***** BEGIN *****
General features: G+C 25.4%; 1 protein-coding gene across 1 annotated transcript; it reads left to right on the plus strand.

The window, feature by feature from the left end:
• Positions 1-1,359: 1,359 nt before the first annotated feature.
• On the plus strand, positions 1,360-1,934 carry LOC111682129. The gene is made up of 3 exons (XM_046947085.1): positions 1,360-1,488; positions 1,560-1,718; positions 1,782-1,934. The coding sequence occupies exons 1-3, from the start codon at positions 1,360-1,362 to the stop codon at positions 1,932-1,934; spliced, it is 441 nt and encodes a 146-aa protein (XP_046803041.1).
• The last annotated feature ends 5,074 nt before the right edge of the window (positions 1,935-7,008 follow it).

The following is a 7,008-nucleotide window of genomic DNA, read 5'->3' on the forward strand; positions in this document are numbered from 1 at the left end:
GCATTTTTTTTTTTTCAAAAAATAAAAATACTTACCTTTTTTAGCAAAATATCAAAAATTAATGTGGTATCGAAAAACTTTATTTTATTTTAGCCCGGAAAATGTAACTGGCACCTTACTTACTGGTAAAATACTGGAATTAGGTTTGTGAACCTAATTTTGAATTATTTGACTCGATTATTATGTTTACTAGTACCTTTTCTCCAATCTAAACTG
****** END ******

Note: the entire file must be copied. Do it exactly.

General features: G+C 25.4%; 1 protein-coding gene across 1 annotated transcript; it reads left to right on the plus strand.

The window, feature by feature from the left end:
• Positions 1-1,359: 1,359 nt before the first annotated feature.
• On the plus strand, positions 1,360-1,934 carry LOC111682129. The gene is made up of 3 exons (XM_046947085.1): positions 1,360-1,488; positions 1,560-1,718; positions 1,782-1,934. The coding sequence occupies exons 1-3, from the start codon at positions 1,360-1,362 to the stop codon at positions 1,932-1,934; spliced, it is 441 nt and encodes a 146-aa protein (XP_046803041.1).
• The last annotated feature ends 5,074 nt before the right edge of the window (positions 1,935-7,008 follow it).

The following is a 7,008-nucleotide window of genomic DNA, read 5'->3' on the forward strand; positions in this document are numbered from 1 at the left end:
GCATTTTTTTTTTTTCAAAAAATAAAAATACTTACCTTTTTTAGCAAAATATCAAAAATTAATGTGGTATCGAAAAACTTTATTTTATTTTAGCCCGGAAAATGTAACTGGCACCTTACTTACTGGTAAAATACTGGAATTAGGTTTGTGAACCTAATTTTGAATTATTTGACTCGATTATTATGTTTACTAGTACCTTTTCTCCAATCTAAACTG